At first sight, it may seem odd that a post-human social theory such as systems theory suddenly takes an interest in the human.22xI do not intend to claim that social systems theory contributes to a ‘dehumanization’ of society, as some critics have argued against Luhmann (such as Walter Kargl, “Kommunikation kommuniziert? Kritik des rechtssoziologischen Autopoiesebegriffs”, Rechtstheorie (1990): 352-73). However, in its description of society social systems theory no longer takes human beings (including their actions, thoughts and emotions) as its object but rather systems and communicative operations within systems. This shift of attention is captured in the notion of the ‘posthuman’. Social systems theory is primarily focused on social systems; since these systems are considered to be constituted by communication, people can only appear as part of the ‘environment’. Social systems are not capable of communicating with people, only through them – human consciousness is the channel through which the codes of different systems flow and are disseminated. Each system creates man in its own image: homo economicus in the economic system, homo politicus in the political system, homo juridicus in the law and so on. From the viewpoint of social systems theory, people can only be conceived of as persons construed by social systems or, in Teubner’s words, as ‘artefacts of communication’,23xTeubner, “Anonymous Matrix”, note 4: 337. ‘social person-constructs’ or ‘communicative representatives of actual human beings’.24xTeubner, “Transnational Fundamental Rights”, note 3: 209. Interestingly, however, as the last qualification shows, social systems theory keeps alive the idea that some ‘real’ entities are hidden behind all these semantic constructions. These ‘actual human beings’, also referred to as ‘people “out there”’ or simply ‘body/mind’,25xIbid, 212. cannot be presented directly by social systems (nor by a social systems theory that aims at describing these systems) but can only be represented in their personhood, although their presence is sensed somehow by mutual irritation: ‘It is through the mask of the “person” that the social systems make contact with people; while they cannot communicate with them, they massively irritate them and in turn be irritated by them.’26xIbid, 209. Teubner accuses the traditional human-rights approach of identifying artificial semantic constructions with actual human beings:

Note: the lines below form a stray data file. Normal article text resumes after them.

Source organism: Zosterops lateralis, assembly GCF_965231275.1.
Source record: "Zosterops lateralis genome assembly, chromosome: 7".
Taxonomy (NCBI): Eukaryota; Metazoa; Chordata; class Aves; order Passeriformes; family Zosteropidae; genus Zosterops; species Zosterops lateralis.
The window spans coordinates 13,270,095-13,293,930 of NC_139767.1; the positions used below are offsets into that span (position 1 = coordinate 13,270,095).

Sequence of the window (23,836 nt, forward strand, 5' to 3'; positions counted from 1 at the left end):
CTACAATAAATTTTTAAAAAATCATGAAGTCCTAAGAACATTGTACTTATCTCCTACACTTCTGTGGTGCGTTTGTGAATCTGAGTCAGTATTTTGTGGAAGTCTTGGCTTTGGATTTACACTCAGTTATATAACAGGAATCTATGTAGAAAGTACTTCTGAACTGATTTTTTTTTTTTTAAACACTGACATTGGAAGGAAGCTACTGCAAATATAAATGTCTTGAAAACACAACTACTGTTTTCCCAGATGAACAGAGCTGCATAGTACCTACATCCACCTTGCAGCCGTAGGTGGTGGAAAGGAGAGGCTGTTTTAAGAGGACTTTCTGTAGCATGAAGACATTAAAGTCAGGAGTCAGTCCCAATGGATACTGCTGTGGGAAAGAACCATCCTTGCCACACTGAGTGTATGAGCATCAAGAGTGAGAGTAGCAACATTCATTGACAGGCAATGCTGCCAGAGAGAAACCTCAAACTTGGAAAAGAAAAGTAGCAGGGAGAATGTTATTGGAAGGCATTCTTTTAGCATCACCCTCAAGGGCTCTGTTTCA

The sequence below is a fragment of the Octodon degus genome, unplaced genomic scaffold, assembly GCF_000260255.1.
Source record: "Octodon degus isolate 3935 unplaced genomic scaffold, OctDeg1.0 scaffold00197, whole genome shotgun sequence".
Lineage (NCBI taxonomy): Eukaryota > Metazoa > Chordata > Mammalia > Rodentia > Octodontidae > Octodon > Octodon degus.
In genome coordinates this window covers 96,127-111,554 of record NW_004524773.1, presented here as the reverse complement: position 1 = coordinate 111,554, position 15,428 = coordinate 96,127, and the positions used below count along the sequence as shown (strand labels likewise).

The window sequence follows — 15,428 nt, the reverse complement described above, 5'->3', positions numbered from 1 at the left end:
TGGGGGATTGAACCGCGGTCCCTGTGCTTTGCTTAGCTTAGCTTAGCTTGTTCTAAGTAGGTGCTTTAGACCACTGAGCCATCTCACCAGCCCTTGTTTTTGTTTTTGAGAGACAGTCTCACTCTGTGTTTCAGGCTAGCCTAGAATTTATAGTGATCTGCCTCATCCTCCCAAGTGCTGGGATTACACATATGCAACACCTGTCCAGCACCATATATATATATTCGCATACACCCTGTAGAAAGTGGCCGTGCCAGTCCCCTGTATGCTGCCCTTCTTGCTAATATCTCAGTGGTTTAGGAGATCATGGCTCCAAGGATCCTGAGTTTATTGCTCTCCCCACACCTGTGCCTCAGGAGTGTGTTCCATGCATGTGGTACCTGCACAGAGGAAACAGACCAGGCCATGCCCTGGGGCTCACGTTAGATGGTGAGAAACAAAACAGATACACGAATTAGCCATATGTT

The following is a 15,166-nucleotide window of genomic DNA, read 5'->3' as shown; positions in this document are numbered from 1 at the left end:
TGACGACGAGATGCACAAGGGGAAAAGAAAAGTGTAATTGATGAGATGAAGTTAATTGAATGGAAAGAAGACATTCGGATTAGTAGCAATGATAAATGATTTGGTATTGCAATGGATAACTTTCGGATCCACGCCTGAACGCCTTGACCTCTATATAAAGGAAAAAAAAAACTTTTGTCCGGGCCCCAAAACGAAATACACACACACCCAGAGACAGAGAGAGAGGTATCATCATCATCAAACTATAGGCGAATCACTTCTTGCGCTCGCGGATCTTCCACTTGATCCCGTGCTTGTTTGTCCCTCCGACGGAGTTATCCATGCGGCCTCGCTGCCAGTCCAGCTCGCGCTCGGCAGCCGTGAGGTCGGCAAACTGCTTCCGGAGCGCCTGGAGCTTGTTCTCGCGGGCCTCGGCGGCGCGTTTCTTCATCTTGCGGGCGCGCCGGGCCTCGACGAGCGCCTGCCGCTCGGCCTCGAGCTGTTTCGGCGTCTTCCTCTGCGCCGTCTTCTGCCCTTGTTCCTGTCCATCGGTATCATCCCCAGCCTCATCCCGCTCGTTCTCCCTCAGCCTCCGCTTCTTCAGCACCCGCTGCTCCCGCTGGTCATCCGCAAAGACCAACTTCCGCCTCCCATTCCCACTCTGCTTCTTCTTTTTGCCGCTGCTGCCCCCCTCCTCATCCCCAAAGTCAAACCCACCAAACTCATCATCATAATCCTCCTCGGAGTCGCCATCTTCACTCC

‘[I]f one takes the difference seriously by seeing the “person” as a mere semantic artifact of social communication on the one hand, and mind and body as living, pulsing entities in the communication’s environment on the other, it becomes clear that the humanistic equation of those semantic artefacts with actual people is precisely what does not do justice to flesh and blood people.’27xTeubner, “Anonymous Matrix”, note 4: 334 (italics in the original).

      It is precisely for the ‘flesh and blood people’, the ‘actual people’ or ‘living, pulsing entities’ equipped with mind and body that Teubner has designed his normative program. He wants to protect the ‘actual people’ from the ‘fatal equation’28xIbid, 334. with persons and safeguard their integrity against the manipulations and machinations of the Matrix: ‘The human-rights question in the strictest sense must today be seen as endangerment of individuals’ integrity of body and mind by a multiplicity of anonymous, autonomised and today globalised communicative processes.’29xTeubner, “Transnational Fundamental Rights”, note 3: 211. According to Teubner, this threat to the biological, ‘natural’ existence of human beings calls for the recognition of fundamental rights, conceived as natural, that is, ‘original’ or intrinsic rights: ‘(…) communication can irritate psycho-physical processes in such a way as to threaten their self-preservation. Or it may simply destroy them. This is the place where the body and mind of individuals (not of “persons”) demand their “pre-legal”, “pre-political”, even “pre-social” (i.e. extrasocietal) “latent intrinsic rights.”’30xTeubner, “Anonymous Matrix”, note 4: 335.